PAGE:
Google Inc. has disabled a special computer-tracking code that had been bypassing the privacy settings of Safari, Apple Inc.'s widely used Web browser, enabling advertisers to monitor the Web-surfing of iPhone and computer users -- despite those users having clearly indicated they don't want to be monitored, the Wall Street Journal reported Friday.

After being contacted by the Journal, Google disabled the code.

The tracking code, similar versions of which were found to have been used by Vibrant Media Inc., WPP PLC's Media Innovation Group LLC and Gannett Co.'s PointRoll Inc., could enable monitoring in most websites.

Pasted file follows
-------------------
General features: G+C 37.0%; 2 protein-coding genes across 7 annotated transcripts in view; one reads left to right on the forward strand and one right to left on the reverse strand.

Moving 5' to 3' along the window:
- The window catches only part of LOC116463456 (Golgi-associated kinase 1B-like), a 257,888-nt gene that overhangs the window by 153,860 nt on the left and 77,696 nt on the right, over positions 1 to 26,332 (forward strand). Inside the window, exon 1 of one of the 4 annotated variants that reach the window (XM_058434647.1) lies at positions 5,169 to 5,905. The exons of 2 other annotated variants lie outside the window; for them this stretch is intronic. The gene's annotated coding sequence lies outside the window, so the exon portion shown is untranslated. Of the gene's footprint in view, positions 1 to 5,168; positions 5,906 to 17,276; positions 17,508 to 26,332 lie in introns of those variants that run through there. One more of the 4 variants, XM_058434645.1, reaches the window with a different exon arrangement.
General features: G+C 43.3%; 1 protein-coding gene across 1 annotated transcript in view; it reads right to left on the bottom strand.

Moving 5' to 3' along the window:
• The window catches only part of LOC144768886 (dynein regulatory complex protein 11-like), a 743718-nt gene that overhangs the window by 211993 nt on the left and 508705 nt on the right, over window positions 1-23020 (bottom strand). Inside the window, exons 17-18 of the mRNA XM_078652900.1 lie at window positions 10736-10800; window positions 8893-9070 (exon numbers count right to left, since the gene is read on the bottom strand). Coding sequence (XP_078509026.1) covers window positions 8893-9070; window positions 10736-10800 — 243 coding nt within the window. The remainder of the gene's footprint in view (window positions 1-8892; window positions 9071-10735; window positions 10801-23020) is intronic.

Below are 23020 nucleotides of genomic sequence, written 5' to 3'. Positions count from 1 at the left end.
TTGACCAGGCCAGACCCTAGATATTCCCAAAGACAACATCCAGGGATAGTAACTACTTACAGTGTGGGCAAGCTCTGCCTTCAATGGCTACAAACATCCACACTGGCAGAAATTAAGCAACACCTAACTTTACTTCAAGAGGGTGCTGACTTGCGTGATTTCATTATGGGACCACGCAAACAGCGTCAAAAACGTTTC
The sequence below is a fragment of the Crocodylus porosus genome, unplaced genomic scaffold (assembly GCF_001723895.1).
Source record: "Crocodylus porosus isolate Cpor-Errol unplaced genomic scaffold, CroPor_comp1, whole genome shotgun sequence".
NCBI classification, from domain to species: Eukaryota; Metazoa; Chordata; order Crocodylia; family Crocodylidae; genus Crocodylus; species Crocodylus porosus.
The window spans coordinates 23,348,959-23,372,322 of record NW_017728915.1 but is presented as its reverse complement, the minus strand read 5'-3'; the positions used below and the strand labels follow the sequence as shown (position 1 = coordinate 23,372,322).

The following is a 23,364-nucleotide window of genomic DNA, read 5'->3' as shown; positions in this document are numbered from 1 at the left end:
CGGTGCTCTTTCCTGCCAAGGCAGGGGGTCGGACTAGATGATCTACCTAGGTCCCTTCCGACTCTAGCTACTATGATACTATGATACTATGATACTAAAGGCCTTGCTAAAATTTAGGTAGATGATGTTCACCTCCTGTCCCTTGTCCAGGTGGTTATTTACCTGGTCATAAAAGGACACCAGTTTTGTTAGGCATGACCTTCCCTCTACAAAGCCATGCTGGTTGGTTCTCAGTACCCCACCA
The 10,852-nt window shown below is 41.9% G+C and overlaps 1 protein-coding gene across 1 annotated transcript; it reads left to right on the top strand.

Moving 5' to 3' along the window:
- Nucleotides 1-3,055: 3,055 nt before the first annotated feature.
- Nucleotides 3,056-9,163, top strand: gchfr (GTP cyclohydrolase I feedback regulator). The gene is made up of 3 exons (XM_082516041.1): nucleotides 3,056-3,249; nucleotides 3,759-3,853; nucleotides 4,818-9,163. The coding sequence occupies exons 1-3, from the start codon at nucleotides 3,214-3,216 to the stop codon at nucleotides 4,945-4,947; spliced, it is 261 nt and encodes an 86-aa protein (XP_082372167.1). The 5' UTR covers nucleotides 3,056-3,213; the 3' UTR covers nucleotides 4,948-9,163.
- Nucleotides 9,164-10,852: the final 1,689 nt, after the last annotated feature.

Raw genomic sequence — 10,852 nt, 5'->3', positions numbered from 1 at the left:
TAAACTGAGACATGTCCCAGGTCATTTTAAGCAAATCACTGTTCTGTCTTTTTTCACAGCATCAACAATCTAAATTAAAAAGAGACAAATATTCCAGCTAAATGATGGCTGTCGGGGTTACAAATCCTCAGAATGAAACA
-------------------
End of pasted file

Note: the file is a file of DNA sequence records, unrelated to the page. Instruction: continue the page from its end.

Google, which said the advertising cookies don't collect personal information, removed language on Tuesday from one of its websites that assured Safari users they could count on its privacy settings to block tracking.

The disclosure of the Mountain View, Calif., company's tracking technique comes as the U.S. Federal Trade Commission has demanded that Apple, Google and their vendors do more to protect children using iPhones and other mobile devices to read or play games, Reuters reported.

With the explosive growth in mobile applications in the past few years, many consumer protections, including piracy and privacy disclosures, have not kept pace and need to be monitored, the FTC said in a report released Thursday.

Right now, it is almost impossible to figure out which apps collect data and what they do with it, FTC Chairman Jon Leibowitz said.